Inferior semilunar lobuleLeft-19-68-433.6774
 Inferior semilunar lobuleLeft-14-65-362.86
 Middle frontal gyrusLeft6-26-4473.5975
 Angular gyrusLeft39-35-72333.51353
 Angular gyrusLeft39-31-57333.32
 Inferior parietal lobuleLeft40-42-54422.77
 Medial frontal gyrusRight613-14543.1121
 Cerebellar tonsilRight27-58-333.0354
 Inferior parietal lobuleRight4035-52362.9836
 Cerebellar tonsilRight4459-422.9571
 Inferior semi-lunar lobuleRight42-67-412.86
 InsulaLeft13-342102.8860
 PrecuneusRight724-57-282.8547
 PrecuneusRight722-57352.81

Thresholded at p<0.005 uncorrected voxel level, extent threshold 20 voxels. AL: aesthetic-landscape, ASD: autism spectrum disorder, BA: Brodmann area, CL: control-landscape, HC: healthy control, MNI: Montreal Neuroimaing Institute


Fig. 2.

Brain regions showing significant activation related on aesthetic judgement conditions with AL-CL contrast. A: In AL-CL contrast, HC group exhibited more activation in the right superior frontal gyrus (BA 6, 9) than ASD group. B: In the same contrast, ASD group showed relative hyperactivation in the left cingulate gyrus (BA 31), cerebellum, left middle frontal gyrus (BA 6), left angular gyrus (BA 39), bilateral inferior parietal lobule (BA 40), right medial frontal gyrus (BA 6), left insula (BA 13), right precuneus (BA 7) compared to HC group. AL: aesthetic-landscape, ASD: autism spectrum disorder, BA: Brodmann area, CL: control-landscape, Color bar: t-value, HC: healthy control.


Under the AF-CF condition, the left cingulate gyrus (BA 32), left superior frontal gyrus (BA 9), and left inferior semilunar lobule showed significantly more activation in the control group than the ASD group. On the other hand, the left claustrum, right amygdala, right middle temporal gyrus and inferior temporal gyrus (BA 37), left culmen, and left insula showed significantly more activation in the ASD group than the control group (Table 4, Fig. 3).

Significantly activated areas when ’AF’ condition was compared to ’CF’ condition (AF-CF condition)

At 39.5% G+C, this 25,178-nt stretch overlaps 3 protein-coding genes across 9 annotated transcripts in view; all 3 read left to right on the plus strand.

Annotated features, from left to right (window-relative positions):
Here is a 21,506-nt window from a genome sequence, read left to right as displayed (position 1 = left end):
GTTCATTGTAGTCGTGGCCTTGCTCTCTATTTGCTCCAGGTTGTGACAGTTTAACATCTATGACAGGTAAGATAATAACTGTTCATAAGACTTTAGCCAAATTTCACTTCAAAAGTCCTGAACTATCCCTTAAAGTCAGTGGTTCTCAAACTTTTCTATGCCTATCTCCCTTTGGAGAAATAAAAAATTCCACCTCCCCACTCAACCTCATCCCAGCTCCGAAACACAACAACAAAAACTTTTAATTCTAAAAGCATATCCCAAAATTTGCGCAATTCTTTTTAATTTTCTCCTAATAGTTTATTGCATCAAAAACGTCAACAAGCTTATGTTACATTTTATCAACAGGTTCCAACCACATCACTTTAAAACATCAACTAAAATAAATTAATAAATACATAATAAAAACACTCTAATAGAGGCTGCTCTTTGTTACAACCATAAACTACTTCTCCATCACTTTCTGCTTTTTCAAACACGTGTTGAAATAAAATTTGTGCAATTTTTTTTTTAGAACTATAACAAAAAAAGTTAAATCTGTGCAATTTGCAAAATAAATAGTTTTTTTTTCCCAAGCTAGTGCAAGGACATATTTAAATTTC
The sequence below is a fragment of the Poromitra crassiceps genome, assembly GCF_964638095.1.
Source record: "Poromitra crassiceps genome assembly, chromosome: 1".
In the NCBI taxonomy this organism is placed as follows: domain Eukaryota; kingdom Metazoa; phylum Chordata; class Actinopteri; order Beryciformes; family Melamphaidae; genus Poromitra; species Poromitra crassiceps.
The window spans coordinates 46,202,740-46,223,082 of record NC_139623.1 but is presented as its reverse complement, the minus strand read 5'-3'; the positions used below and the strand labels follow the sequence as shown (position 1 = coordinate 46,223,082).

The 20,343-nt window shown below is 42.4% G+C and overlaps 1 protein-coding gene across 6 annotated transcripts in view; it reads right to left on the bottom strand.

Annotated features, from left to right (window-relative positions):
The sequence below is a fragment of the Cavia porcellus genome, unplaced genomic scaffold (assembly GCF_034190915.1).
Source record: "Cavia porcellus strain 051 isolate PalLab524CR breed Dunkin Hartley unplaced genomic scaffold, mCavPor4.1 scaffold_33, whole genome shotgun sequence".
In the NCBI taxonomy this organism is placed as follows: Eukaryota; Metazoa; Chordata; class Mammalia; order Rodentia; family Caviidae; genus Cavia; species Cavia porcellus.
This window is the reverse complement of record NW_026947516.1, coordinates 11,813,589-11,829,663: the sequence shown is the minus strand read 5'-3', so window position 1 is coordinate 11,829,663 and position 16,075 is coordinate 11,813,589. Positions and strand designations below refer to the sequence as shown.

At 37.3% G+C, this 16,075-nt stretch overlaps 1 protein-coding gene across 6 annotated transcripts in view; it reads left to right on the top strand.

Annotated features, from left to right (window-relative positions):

RegionSideBAMNI coordinatesPeak t-valueCluster size (voxels)

xyz
HC group >ASD group
 Cingulate gyrusLeft32-1222303.2925
 Superior frontal gyrusLeft9-1444323.2138
 Superior frontal gyrusLeft9-2341333.15
 Inferior semilunar lobuleLeft-32-78-433.1941
 Inferior semilunar lobuleLeft-38-72-433.12
ASD group > HC group
 ClaustrumLeft-2520153.6164
 AmygdalaRight33-7-213.5550
 Middle temporal gyrusRight3745-6253.4385
 Inferior temporal gyrusRight3749-7122.85
 CulmenRight21-29-233.2136
 InsulaLeft13-42-232.928

Thresholded at p <0.005 uncorrected voxel level, extent threshold 20 voxels. AF: aesthetic-fractal, ASD: autism spectrum disorder, BA: Brodmann area, CF: control-fractal, HC: healthy control, MNI: Montreal Neuroimaing Institute


Fig. 3.

Brain regions showing significant activation related on aesthetic judgement conditions with AF-CF contrast. A: In AF-CF contrast, HC group exhibited more activation in the left cingulate gyrus (BA 32), left superior frontal gyrus (BA 9), left inferior semilunar lobule of the cerebellum than ASD group. B: In the same contrast, ASD group showed relative hyperactivation in the left claustrum, right amygdala, right middle temporal gyrus (BA 37), right culmen of the cerebellum, left insula compared to HC group. AF: aesthetic- fractal, ASD: autism spectrum disorder, BA: Brodmann area, CF: control-fractal, Color bar: t-value, HC: healthy control.


Results of the regression analysis (Fig. 4)

Fig. 4.

Brain regions showing significant activation with regression analysis. A: While performing “AL-CL contrast,” positive correlations were found in the ASD group between activity in various areas. The activated areas of left superior temporal gyrus and left inferior parietal lobule are seen. B: While performing “AF-CF contrast,” positive correlations were found in the HC group between activity in various areas. The activated areas of left caudate and right cingulate gyrus are seen. AF: aesthetic-fractal, AL: aesthetic-landscape, ASD: autism spectrum disorder, BA: Brodmann area, CF: control-fractal, CL: control-landscape, HC: healthy control.


In the results of the regression analysis between the aesthetic judgment task score and the degree of brain activation under the AL-CL condition, there was a significant positive correlation in the left anterior nucleus of the thalamus, left head of the caudate nucleus, and left dorsomedial nucleus of the thalamus for the control group. In contrast, there was a significant positive correlation in the bilateral anterior cingulate gyrus (BA 23/24), left superior temporal gyrus (BA 22/42), left middle frontal gyrus (BA 10), left inferior parietal lobule (BA 40), and right superior frontal gyrus (BA 9) for the ASD group.

In the regression analysis between the aesthetic judgment task score and the degree of brain activation under the AF-CF condition, there was a significant positive correlation in the left caudate nucleus, left superior frontal gyrus (BA 8), right cingulate gyrus (BA 23), and left middle frontal gyrus (BA 10/46) for the control group. Under the same condition, the ASD group showed a significant positive correlation in the right anterior cingulate gyrus (BA 32), right middle frontal gyrus (BA 11), right superior temporal gyrus (BA 22), and left precentral gyrus (BA 6).

DISCUSSION